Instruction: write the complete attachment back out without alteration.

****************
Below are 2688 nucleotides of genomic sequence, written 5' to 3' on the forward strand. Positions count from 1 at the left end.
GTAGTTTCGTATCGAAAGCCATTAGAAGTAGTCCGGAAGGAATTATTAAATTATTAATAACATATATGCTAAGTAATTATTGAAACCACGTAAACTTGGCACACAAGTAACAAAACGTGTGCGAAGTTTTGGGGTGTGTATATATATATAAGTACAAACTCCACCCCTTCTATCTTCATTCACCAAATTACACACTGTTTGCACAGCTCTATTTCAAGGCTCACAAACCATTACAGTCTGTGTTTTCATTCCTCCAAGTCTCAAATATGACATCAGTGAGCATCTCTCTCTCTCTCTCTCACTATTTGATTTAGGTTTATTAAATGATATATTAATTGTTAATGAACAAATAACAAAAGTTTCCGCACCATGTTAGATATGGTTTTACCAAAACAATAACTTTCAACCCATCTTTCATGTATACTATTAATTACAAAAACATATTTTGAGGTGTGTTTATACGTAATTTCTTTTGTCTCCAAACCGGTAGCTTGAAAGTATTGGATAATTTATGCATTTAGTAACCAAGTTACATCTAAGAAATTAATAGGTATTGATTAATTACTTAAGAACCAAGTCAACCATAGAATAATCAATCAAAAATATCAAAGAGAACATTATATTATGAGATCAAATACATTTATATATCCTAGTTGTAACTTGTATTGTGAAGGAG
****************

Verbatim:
Below are 2688 nucleotides of genomic sequence, written 5' to 3' on the forward strand. Positions count from 1 at the left end.
GTAGTTTCGTATCGAAAGCCATTAGAAGTAGTCCGGAAGGAATTATTAAATTATTAATAACATATATGCTAAGTAATTATTGAAACCACGTAAACTTGGCACACAAGTAACAAAACGTGTGCGAAGTTTTGGGGTGTGTATATATATATAAGTACAAACTCCACCCCTTCTATCTTCATTCACCAAATTACACACTGTTTGCACAGCTCTATTTCAAGGCTCACAAACCATTACAGTCTGTGTTTTCATTCCTCCAAGTCTCAAATATGACATCAGTGAGCATCTCTCTCTCTCTCTCTCACTATTTGATTTAGGTTTATTAAATGATATATTAATTGTTAATGAACAAATAACAAAAGTTTCCGCACCATGTTAGATATGGTTTTACCAAAACAATAACTTTCAACCCATCTTTCATGTATACTATTAATTACAAAAACATATTTTGAGGTGTGTTTATACGTAATTTCTTTTGTCTCCAAACCGGTAGCTTGAAAGTATTGGATAATTTATGCATTTAGTAACCAAGTTACATCTAAGAAATTAATAGGTATTGATTAATTACTTAAGAACCAAGTCAACCATAGAATAATCAATCAAAAATATCAAAGAGAACATTATATTATGAGATCAAATACATTTATATATCCTAGTTGTAACTTGTATTGTGAAGGAG